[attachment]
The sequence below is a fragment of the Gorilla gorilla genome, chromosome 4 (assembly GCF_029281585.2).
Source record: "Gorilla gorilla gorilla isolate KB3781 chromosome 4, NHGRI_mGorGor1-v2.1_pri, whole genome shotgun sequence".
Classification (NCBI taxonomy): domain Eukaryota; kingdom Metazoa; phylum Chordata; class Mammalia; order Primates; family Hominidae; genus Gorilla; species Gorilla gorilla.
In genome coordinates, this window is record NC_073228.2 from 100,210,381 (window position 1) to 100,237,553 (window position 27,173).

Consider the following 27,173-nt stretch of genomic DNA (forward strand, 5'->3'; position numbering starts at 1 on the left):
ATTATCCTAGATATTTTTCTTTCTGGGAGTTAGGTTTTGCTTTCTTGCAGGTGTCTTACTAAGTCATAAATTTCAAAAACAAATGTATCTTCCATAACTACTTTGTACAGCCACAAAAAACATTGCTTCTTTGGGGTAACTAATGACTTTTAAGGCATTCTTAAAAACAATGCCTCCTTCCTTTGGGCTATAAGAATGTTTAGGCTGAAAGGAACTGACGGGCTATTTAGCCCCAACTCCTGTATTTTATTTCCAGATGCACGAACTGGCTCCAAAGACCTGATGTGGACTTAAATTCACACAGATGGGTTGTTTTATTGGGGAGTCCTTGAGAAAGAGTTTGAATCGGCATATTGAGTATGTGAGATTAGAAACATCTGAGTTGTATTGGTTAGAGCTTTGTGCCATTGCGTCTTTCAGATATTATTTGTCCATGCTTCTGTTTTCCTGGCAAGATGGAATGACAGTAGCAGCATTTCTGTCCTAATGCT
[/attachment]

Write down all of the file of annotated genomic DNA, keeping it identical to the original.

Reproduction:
The sequence below is a fragment of the Gorilla gorilla genome, chromosome 4 (assembly GCF_029281585.2).
Source record: "Gorilla gorilla gorilla isolate KB3781 chromosome 4, NHGRI_mGorGor1-v2.1_pri, whole genome shotgun sequence".
Classification (NCBI taxonomy): domain Eukaryota; kingdom Metazoa; phylum Chordata; class Mammalia; order Primates; family Hominidae; genus Gorilla; species Gorilla gorilla.
In genome coordinates, this window is record NC_073228.2 from 100,210,381 (window position 1) to 100,237,553 (window position 27,173).

Consider the following 27,173-nt stretch of genomic DNA (forward strand, 5'->3'; position numbering starts at 1 on the left):
ATTATCCTAGATATTTTTCTTTCTGGGAGTTAGGTTTTGCTTTCTTGCAGGTGTCTTACTAAGTCATAAATTTCAAAAACAAATGTATCTTCCATAACTACTTTGTACAGCCACAAAAAACATTGCTTCTTTGGGGTAACTAATGACTTTTAAGGCATTCTTAAAAACAATGCCTCCTTCCTTTGGGCTATAAGAATGTTTAGGCTGAAAGGAACTGACGGGCTATTTAGCCCCAACTCCTGTATTTTATTTCCAGATGCACGAACTGGCTCCAAAGACCTGATGTGGACTTAAATTCACACAGATGGGTTGTTTTATTGGGGAGTCCTTGAGAAAGAGTTTGAATCGGCATATTGAGTATGTGAGATTAGAAACATCTGAGTTGTATTGGTTAGAGCTTTGTGCCATTGCGTCTTTCAGATATTATTTGTCCATGCTTCTGTTTTCCTGGCAAGATGGAATGACAGTAGCAGCATTTCTGTCCTAATGCT